The USC research team, which is conducting expansive studies on the patterns of metabolic change among Latino children and teens, presented initial results from their investigations today at the 2003 Annual Meeting for the North American Association for the Study of Obesity, or NAASO. Their findings highlight a weighty quandary for the nation: How to help Latino children who are being hit especially hard by a vicious circle of obesity, insulin resistance, metabolic challenges and heightened disease risk.
"Obesity is now a critical, common nutritional problem in children," says Michael I. Goran, Ph.D., professor of preventive medicine and physiology and biophysics at the Keck School and study presenter. "It disproportionately affects minority groups and is the major contributor to the recent emergence of type 2 diabetes among children. We need to do something now to understand and prevent these chronic diseases."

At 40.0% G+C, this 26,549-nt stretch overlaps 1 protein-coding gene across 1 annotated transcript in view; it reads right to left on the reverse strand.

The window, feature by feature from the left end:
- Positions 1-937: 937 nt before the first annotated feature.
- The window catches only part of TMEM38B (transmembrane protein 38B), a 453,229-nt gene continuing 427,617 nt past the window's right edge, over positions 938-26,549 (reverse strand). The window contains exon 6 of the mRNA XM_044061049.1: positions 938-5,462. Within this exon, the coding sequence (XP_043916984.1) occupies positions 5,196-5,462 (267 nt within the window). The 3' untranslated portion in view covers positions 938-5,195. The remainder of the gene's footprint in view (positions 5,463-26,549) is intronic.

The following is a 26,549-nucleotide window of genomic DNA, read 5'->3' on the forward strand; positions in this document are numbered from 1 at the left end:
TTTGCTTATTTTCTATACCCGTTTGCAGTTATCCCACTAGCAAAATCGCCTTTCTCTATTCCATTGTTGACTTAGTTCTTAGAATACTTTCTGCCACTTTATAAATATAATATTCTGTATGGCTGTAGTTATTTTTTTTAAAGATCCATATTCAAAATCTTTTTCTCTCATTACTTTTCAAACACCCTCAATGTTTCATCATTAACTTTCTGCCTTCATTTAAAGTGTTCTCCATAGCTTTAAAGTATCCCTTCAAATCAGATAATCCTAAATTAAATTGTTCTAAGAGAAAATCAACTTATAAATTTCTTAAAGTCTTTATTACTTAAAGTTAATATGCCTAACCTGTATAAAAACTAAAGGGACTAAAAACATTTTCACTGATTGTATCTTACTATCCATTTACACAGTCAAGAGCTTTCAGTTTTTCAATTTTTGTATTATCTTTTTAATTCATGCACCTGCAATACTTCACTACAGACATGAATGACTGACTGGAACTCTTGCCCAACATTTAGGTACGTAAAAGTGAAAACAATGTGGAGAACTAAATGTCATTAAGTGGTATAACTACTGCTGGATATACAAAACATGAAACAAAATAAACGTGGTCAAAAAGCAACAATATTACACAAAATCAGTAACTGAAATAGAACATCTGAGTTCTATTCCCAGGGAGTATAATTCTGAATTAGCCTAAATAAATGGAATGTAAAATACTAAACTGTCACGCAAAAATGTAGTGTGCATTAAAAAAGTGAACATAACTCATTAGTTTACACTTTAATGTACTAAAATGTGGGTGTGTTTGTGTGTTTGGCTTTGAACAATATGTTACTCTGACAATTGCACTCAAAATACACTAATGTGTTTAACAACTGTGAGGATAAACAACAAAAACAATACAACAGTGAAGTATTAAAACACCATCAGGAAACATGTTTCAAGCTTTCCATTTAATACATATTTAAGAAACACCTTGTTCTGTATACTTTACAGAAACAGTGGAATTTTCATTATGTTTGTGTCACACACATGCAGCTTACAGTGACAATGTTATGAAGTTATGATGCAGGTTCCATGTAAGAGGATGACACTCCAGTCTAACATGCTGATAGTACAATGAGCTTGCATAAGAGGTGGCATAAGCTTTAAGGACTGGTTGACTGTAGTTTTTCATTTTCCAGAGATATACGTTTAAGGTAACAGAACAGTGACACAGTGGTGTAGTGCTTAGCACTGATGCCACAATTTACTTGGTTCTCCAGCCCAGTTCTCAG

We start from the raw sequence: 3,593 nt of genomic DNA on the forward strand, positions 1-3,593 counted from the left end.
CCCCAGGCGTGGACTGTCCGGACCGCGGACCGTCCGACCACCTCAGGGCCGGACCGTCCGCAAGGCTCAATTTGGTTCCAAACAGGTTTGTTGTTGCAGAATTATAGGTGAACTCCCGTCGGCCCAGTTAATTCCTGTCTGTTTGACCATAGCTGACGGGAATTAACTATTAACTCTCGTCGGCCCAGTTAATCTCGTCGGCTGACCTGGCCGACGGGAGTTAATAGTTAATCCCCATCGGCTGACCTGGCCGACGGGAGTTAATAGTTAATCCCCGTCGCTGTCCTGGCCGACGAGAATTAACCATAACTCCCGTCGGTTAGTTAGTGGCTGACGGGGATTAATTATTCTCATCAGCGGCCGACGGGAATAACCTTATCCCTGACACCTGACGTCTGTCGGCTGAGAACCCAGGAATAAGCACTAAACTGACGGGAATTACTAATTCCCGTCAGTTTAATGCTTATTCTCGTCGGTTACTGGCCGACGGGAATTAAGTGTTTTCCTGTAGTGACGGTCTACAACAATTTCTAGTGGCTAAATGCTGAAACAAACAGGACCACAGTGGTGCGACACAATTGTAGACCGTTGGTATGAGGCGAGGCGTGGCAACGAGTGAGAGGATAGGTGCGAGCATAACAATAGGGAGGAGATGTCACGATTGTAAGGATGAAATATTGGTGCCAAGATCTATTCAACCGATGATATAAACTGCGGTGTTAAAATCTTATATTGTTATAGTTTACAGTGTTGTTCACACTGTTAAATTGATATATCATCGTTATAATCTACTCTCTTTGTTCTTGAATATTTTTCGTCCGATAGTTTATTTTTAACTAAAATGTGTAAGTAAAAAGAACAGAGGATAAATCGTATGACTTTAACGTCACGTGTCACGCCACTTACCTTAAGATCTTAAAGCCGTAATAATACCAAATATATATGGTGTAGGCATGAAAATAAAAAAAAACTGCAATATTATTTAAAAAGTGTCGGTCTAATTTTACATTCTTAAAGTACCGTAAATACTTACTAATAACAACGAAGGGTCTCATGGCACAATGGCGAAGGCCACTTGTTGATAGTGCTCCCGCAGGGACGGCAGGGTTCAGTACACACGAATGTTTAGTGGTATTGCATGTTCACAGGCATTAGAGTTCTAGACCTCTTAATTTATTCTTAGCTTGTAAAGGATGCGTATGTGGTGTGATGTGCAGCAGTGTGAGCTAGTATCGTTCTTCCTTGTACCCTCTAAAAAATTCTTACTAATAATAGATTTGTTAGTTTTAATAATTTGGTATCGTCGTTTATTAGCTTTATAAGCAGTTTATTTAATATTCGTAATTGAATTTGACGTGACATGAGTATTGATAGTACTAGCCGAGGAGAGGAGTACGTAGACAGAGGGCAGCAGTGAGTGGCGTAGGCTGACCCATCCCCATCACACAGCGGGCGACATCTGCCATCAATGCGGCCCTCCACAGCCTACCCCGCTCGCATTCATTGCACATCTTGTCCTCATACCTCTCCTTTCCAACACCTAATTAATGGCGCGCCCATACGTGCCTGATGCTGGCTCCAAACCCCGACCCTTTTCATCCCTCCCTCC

Reports have recently drawn attention to the nation's mounting problem of expanding waistlines. The latest estimates suggest that nearly a third of African-American and Latino kids are overweight, and many are being diagnosed with type 2 diabetes-once exclusively an adult disease-during puberty.
Type 2 diabetes is a metabolic problem that results when the body cannot make enough insulin or its cells become resistant to insulin. Insulin is a hormone the body uses to bring glucose, or sugar, from the blood into tissues to be used as an energy source.
Keck School researchers wanted to better understand causes of metabolic problems among Latino children. Latinos are twice as likely as non-Latino whites t
Contact: Jon Weiner
University of Southern California